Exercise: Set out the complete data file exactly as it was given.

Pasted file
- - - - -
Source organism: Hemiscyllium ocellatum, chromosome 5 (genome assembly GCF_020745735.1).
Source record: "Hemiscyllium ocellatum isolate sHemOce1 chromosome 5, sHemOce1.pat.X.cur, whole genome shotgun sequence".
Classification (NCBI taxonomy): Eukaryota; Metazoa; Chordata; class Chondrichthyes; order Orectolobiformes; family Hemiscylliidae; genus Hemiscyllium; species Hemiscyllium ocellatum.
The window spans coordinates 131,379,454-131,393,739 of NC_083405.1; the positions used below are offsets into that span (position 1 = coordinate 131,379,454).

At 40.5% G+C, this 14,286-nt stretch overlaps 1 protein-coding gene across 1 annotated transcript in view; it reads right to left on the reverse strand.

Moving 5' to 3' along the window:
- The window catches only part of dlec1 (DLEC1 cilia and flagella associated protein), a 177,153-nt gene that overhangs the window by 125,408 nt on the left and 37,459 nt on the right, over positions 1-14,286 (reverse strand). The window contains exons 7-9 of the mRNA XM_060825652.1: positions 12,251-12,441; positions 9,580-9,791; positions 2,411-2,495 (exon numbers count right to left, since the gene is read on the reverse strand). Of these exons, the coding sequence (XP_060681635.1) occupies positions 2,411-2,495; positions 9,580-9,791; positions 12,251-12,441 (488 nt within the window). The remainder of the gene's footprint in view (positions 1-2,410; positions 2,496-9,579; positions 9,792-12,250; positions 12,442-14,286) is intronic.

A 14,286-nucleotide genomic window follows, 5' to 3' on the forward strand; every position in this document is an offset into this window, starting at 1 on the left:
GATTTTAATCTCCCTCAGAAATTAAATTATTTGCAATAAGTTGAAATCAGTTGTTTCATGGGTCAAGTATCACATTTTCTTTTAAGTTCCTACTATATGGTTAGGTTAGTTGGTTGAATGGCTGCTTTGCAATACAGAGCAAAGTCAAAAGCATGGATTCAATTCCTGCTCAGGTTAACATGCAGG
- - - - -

Source organism: Hemiscyllium ocellatum, chromosome 5 (genome assembly GCF_020745735.1).
Source record: "Hemiscyllium ocellatum isolate sHemOce1 chromosome 5, sHemOce1.pat.X.cur, whole genome shotgun sequence".
Classification (NCBI taxonomy): Eukaryota; Metazoa; Chordata; class Chondrichthyes; order Orectolobiformes; family Hemiscylliidae; genus Hemiscyllium; species Hemiscyllium ocellatum.
The window spans coordinates 131,379,454-131,393,739 of NC_083405.1; the positions used below are offsets into that span (position 1 = coordinate 131,379,454).

At 40.5% G+C, this 14,286-nt stretch overlaps 1 protein-coding gene across 1 annotated transcript in view; it reads right to left on the reverse strand.

Moving 5' to 3' along the window:
- The window catches only part of dlec1 (DLEC1 cilia and flagella associated protein), a 177,153-nt gene that overhangs the window by 125,408 nt on the left and 37,459 nt on the right, over positions 1-14,286 (reverse strand). The window contains exons 7-9 of the mRNA XM_060825652.1: positions 12,251-12,441; positions 9,580-9,791; positions 2,411-2,495 (exon numbers count right to left, since the gene is read on the reverse strand). Of these exons, the coding sequence (XP_060681635.1) occupies positions 2,411-2,495; positions 9,580-9,791; positions 12,251-12,441 (488 nt within the window). The remainder of the gene's footprint in view (positions 1-2,410; positions 2,496-9,579; positions 9,792-12,250; positions 12,442-14,286) is intronic.

A 14,286-nucleotide genomic window follows, 5' to 3' on the forward strand; every position in this document is an offset into this window, starting at 1 on the left:
GATTTTAATCTCCCTCAGAAATTAAATTATTTGCAATAAGTTGAAATCAGTTGTTTCATGGGTCAAGTATCACATTTTCTTTTAAGTTCCTACTATATGGTTAGGTTAGTTGGTTGAATGGCTGCTTTGCAATACAGAGCAAAGTCAAAAGCATGGATTCAATTCCTGCTCAGGTTAACATGCAGG